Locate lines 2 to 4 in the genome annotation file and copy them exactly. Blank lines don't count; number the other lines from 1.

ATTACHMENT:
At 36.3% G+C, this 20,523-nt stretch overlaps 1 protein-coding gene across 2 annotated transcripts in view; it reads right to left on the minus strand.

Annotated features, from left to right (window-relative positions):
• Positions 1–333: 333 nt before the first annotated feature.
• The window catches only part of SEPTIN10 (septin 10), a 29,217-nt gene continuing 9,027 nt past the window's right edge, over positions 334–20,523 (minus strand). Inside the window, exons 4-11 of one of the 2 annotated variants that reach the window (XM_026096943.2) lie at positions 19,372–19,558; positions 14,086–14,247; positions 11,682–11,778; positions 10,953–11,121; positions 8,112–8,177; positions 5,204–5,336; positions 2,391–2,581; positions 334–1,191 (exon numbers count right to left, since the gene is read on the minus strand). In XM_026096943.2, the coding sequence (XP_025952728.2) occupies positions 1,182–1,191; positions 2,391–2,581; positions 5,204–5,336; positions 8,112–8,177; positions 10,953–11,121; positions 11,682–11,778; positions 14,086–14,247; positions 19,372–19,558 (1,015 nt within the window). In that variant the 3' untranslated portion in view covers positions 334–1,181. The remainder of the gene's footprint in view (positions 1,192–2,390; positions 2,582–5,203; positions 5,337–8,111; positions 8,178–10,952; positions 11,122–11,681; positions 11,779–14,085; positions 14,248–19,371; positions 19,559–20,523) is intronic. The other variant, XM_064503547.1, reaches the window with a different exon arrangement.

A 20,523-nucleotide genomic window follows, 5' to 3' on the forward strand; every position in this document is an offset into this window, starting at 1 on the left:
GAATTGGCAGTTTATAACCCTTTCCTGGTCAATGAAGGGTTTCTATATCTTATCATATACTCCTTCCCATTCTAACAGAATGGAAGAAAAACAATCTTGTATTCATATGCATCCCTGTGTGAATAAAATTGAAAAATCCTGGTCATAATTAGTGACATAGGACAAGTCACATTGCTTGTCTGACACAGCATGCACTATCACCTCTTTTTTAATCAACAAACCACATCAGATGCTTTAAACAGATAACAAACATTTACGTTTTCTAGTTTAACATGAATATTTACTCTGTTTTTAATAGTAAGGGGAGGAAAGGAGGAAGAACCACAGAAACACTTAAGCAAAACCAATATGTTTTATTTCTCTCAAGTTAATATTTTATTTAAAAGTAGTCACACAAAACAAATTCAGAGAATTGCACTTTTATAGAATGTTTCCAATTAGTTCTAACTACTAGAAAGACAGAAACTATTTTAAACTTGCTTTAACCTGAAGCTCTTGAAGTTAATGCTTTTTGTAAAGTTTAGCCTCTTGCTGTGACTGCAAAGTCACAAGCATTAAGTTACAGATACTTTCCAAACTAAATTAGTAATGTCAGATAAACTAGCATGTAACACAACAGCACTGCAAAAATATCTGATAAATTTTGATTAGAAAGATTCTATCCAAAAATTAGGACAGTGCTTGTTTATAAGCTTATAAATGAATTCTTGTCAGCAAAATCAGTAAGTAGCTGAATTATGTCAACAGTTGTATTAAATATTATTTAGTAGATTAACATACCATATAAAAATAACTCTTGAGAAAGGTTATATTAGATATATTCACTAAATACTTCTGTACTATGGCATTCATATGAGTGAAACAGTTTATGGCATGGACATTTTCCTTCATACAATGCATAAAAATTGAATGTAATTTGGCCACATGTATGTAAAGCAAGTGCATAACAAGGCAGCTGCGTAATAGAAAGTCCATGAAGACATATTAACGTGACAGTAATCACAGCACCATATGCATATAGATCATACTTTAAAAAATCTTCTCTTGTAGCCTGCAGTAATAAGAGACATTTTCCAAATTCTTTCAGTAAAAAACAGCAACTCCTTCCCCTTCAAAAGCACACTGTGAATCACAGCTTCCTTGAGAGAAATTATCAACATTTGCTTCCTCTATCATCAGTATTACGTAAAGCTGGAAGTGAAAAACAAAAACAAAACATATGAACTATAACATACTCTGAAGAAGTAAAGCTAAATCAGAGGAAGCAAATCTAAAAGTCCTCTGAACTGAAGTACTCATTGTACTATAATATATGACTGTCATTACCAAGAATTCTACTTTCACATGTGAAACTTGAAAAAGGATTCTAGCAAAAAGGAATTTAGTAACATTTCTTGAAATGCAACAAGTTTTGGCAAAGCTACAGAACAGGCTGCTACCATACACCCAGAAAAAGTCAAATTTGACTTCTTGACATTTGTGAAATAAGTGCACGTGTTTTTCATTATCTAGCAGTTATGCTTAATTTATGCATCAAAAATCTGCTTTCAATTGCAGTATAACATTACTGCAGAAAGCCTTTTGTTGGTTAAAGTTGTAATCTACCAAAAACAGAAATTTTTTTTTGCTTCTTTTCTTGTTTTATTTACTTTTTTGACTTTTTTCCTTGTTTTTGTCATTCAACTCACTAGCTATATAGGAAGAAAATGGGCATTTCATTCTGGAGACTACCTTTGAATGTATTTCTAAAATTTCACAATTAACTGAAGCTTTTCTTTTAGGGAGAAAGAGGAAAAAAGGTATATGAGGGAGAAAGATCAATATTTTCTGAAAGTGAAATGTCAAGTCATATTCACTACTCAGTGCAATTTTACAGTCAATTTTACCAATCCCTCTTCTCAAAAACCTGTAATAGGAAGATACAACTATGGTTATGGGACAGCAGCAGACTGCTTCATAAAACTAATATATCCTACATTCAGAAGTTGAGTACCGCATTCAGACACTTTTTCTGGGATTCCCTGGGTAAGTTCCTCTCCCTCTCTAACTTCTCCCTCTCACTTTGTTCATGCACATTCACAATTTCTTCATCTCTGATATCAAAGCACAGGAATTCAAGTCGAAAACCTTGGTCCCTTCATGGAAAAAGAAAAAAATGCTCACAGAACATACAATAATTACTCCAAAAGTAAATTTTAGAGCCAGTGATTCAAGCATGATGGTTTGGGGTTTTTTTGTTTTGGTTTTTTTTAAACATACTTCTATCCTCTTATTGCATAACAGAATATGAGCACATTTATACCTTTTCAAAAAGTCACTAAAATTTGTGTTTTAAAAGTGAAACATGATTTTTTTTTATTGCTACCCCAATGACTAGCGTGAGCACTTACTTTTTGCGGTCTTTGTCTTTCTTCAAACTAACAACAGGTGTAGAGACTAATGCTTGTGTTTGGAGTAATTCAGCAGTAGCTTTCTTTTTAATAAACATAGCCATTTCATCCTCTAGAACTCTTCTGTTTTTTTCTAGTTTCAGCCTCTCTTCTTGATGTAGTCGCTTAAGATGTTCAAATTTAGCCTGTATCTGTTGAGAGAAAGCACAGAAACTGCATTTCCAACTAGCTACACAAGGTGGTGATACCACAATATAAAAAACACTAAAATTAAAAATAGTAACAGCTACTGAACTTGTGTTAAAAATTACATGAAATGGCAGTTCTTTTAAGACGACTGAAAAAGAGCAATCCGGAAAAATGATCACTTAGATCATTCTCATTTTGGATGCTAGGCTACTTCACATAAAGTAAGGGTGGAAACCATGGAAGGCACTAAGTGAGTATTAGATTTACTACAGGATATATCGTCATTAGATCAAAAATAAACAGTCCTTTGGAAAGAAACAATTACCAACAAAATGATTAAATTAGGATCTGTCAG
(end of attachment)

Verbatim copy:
Annotated features, from left to right (window-relative positions):
• Positions 1–333: 333 nt before the first annotated feature.
• The window catches only part of SEPTIN10 (septin 10), a 29,217-nt gene continuing 9,027 nt past the window's right edge, over positions 334–20,523 (minus strand). Inside the window, exons 4-11 of one of the 2 annotated variants that reach the window (XM_026096943.2) lie at positions 19,372–19,558; positions 14,086–14,247; positions 11,682–11,778; positions 10,953–11,121; positions 8,112–8,177; positions 5,204–5,336; positions 2,391–2,581; positions 334–1,191 (exon numbers count right to left, since the gene is read on the minus strand). In XM_026096943.2, the coding sequence (XP_025952728.2) occupies positions 1,182–1,191; positions 2,391–2,581; positions 5,204–5,336; positions 8,112–8,177; positions 10,953–11,121; positions 11,682–11,778; positions 14,086–14,247; positions 19,372–19,558 (1,015 nt within the window). In that variant the 3' untranslated portion in view covers positions 334–1,181. The remainder of the gene's footprint in view (positions 1,192–2,390; positions 2,582–5,203; positions 5,337–8,111; positions 8,178–10,952; positions 11,122–11,681; positions 11,779–14,085; positions 14,248–19,371; positions 19,559–20,523) is intronic. The other variant, XM_064503547.1, reaches the window with a different exon arrangement.